The islanders believe that the ill omen of death by tiger attack can be avoided by the penitence of and observance of austerity by the wife back home while the husband gathers forest resources for a living. If the spouse falls prey to a tiger attack despite following the rituals, the woman is blamed for being impious. Hence, the burden of the ‘swami khejo’ slur (husband eater) is shouldered only by tiger widows, and not women who become widows because of snake bites or crocodile attacks.

Tiger widows are often pushed out of the house by their in-laws who may keep any male children she may have. Their identity as ill omens makes it difficult to get jobs in the delta. With no family to lean on and little to no access to government support, tiger widows are forced to take up any available jobs in the city of Kolkata, often as house maids or construction labourers. Vulnerable as they are, many are lured to the city under false promises of work and end up in sex work out of coercion or will in the city’s brothels.

A group of tiger widows standing in front of a boat and a tiger widower standing on the boat in Sundarbans.
Tiger widows of the Sundarbans. Picture by Amrita DasGupta.

During my MPhil fieldwork in 2017, I requested a group of tiger widows and a tiger widower to pose for my camera standing on a boat. The tiger widows protested and told me they were forbidden from accessing the ‘boat of occupation’ (kajer nouka), used for fishing. Only the tiger widower could stand on it and pose since he was a man. One of them explained:

We are tiger widows, not any other widows. We are ill omens. We have lost our right to access the “boat of occupation”. Our sons feed us, if we have any. If not, we live by begging. We will stand on the ground, let him stand on the boat. Take our picture like this.– a 'Tiger Widow' in the Sundarbans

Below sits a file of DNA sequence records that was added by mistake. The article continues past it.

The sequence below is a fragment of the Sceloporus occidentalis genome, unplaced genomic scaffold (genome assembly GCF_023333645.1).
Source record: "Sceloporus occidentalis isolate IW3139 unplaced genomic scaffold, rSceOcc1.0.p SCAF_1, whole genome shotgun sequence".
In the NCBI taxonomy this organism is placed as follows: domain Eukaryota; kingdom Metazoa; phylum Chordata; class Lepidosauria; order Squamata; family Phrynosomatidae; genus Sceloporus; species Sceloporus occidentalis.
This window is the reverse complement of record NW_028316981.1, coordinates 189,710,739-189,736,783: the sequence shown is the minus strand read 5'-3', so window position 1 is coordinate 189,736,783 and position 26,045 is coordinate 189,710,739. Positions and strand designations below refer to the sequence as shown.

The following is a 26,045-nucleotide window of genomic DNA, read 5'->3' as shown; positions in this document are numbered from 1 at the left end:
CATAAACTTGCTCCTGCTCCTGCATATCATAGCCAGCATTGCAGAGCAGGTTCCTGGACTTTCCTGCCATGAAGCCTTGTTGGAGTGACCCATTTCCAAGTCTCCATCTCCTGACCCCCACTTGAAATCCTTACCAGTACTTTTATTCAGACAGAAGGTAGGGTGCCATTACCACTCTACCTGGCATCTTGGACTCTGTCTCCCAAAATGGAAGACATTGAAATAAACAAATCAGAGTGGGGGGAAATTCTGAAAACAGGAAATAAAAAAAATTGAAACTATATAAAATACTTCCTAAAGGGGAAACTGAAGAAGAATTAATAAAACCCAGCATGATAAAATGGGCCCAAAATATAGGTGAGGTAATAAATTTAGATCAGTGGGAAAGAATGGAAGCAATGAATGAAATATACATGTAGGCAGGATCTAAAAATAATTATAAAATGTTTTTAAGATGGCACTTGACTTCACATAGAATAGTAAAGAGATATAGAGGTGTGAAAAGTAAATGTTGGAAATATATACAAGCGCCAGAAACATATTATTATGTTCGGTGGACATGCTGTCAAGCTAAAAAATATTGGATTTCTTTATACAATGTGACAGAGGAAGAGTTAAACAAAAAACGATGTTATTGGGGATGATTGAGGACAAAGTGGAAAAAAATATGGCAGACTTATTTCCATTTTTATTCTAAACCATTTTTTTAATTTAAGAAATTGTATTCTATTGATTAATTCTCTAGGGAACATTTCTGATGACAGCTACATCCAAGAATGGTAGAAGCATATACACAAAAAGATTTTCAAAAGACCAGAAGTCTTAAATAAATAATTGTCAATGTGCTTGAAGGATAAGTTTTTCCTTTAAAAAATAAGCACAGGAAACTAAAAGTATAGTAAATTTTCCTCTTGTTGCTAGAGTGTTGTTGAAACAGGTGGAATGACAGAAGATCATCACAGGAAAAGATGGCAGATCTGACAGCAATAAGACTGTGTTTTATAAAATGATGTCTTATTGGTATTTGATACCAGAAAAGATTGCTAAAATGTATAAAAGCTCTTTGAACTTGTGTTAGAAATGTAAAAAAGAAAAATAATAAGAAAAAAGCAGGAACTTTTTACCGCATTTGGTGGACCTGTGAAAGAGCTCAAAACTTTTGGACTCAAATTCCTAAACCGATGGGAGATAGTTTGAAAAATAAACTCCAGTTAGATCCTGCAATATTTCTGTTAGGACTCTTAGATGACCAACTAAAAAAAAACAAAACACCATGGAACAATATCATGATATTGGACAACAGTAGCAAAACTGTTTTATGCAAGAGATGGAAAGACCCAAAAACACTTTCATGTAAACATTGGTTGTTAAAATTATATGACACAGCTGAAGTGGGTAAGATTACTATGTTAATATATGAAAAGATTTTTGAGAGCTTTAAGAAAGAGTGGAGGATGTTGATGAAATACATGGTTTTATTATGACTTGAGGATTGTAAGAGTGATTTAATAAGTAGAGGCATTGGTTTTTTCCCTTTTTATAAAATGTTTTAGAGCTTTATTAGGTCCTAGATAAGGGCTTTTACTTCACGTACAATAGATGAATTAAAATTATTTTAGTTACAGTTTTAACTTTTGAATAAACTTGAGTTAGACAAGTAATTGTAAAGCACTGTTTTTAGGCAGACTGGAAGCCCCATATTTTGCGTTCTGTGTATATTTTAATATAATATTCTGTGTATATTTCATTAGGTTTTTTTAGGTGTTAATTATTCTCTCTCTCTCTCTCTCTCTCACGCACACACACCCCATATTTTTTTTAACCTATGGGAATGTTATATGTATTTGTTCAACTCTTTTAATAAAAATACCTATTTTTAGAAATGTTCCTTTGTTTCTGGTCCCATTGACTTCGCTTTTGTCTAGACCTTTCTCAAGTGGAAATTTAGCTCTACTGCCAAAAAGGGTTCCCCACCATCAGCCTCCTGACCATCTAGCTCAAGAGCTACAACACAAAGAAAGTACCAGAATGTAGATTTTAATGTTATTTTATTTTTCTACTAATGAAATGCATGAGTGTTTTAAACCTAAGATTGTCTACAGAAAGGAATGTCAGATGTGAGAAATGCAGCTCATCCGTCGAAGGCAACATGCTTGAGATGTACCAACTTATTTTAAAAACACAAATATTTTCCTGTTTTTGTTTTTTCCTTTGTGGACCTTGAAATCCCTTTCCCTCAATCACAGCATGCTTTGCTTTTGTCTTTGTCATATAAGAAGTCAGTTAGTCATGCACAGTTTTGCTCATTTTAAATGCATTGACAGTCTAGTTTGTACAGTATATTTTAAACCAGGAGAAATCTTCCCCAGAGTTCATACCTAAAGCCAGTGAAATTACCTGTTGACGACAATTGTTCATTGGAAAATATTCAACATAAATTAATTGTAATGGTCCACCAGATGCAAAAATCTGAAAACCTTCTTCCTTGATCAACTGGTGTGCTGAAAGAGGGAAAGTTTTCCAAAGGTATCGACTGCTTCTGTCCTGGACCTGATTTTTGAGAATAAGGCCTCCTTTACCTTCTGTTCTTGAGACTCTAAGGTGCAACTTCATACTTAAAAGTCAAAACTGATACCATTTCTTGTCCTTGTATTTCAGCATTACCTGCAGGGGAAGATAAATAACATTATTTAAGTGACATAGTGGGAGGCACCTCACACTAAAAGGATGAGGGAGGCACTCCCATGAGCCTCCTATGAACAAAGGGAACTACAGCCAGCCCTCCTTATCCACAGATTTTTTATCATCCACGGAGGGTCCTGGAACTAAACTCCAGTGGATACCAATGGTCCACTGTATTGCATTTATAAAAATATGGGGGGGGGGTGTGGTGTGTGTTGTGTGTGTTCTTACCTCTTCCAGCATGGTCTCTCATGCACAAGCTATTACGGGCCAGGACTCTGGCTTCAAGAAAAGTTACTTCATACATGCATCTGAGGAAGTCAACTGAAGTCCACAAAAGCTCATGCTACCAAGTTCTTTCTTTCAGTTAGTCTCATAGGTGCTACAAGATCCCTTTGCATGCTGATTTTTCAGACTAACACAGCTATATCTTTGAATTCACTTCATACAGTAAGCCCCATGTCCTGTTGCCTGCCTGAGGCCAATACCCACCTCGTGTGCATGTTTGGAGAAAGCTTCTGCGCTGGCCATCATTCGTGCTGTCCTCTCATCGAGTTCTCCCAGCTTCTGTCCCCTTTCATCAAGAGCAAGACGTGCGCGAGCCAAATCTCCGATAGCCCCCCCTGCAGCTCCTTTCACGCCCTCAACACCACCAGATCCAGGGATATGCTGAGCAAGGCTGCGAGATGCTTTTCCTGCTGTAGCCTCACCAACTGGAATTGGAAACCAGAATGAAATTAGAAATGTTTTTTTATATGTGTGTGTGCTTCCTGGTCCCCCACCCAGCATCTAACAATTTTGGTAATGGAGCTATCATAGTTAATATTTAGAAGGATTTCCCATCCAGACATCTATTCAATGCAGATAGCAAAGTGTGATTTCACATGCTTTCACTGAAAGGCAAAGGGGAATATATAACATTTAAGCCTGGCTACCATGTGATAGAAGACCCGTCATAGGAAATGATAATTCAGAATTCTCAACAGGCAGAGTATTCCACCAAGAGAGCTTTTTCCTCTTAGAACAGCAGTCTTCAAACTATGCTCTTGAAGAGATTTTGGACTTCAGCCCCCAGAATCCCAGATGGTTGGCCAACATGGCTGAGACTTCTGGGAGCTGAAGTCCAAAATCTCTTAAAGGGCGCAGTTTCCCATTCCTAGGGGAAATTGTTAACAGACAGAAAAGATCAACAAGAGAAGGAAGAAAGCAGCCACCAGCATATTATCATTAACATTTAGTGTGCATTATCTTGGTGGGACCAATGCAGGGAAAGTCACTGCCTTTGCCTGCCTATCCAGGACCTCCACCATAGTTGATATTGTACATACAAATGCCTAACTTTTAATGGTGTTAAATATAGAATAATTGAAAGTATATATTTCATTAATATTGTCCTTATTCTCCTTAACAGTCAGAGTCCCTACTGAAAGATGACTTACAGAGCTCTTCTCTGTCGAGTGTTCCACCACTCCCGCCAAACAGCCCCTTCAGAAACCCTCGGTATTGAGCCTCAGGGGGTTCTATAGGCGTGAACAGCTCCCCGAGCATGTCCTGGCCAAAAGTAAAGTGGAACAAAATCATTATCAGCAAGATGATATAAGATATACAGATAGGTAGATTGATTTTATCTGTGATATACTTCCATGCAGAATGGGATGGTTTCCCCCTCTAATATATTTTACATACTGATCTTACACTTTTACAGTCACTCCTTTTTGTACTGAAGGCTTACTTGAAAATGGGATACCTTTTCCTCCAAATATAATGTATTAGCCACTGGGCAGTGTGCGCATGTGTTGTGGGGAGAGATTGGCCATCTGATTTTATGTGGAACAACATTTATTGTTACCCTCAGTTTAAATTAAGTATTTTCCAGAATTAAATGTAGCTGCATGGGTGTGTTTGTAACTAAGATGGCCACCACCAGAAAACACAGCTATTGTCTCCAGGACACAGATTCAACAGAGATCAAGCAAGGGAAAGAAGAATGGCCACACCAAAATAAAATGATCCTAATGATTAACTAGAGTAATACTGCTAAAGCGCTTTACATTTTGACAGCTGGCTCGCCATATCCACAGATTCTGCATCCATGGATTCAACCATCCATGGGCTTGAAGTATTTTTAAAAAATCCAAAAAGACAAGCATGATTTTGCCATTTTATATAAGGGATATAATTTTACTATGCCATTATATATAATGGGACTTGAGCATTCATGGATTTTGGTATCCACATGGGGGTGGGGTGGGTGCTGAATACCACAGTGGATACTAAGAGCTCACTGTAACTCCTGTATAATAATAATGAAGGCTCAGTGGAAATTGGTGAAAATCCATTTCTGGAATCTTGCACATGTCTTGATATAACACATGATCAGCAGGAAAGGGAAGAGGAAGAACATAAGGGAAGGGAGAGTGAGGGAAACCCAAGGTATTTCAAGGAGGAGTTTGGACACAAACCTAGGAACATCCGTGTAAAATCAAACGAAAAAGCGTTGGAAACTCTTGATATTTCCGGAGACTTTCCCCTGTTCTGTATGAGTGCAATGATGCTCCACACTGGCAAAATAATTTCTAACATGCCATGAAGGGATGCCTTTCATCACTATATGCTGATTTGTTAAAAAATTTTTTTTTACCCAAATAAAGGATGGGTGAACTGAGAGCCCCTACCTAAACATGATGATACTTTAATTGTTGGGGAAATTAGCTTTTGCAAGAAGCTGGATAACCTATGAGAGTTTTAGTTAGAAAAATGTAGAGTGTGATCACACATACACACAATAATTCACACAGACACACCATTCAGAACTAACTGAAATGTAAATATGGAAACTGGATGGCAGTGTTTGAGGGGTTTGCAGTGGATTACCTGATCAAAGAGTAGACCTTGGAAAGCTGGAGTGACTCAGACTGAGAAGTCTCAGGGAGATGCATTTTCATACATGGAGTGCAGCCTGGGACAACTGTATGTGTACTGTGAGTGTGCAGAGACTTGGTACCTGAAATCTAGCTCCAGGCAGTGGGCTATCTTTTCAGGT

This meant that even if the women were skilled in fishing, they were now inevitably kept away from the occupation, denied access to boats and their right to livelihood. This increases their vulnerability to false promises of housemaid jobs in the city and to being coerced into the nexus of trafficking-in-humans. The number of women trafficked from the Sundarbans into Sonagchi, Asia’s largest red light area, and Harkatta Goli in Kolkata, is increasing every year. In an interview to Huffpost, Dr. Samrjit Jana, a public health expert and activist for the rights of sex workers, said that about 700 workers from Sundarbans join the industry annually.

The social construct of the lower deltaic Bengal and its folk religion and practices create harsh survival environments for the deltaic women. Government interventions need to take into account the social aspect of human-wildlife conflict in the region, and work to dispel religious superstitions.

Creating temporary jobs within the deltaic villages, like sewing or making handicrafts, could protect the widows from having to search for jobs in the city, and from falling prey to the nexus of trafficking and sex work.

Find out more about Amrita's work

Amrita is a third year PhD student at the School of Oriental and African Studies (SOAS), University of London, a Visiting Research Student at the King's India Institute and a guest teacher at the London School of Economics (LSE).

You can follow Amrita's work on twitter: @AmritaDasGupta9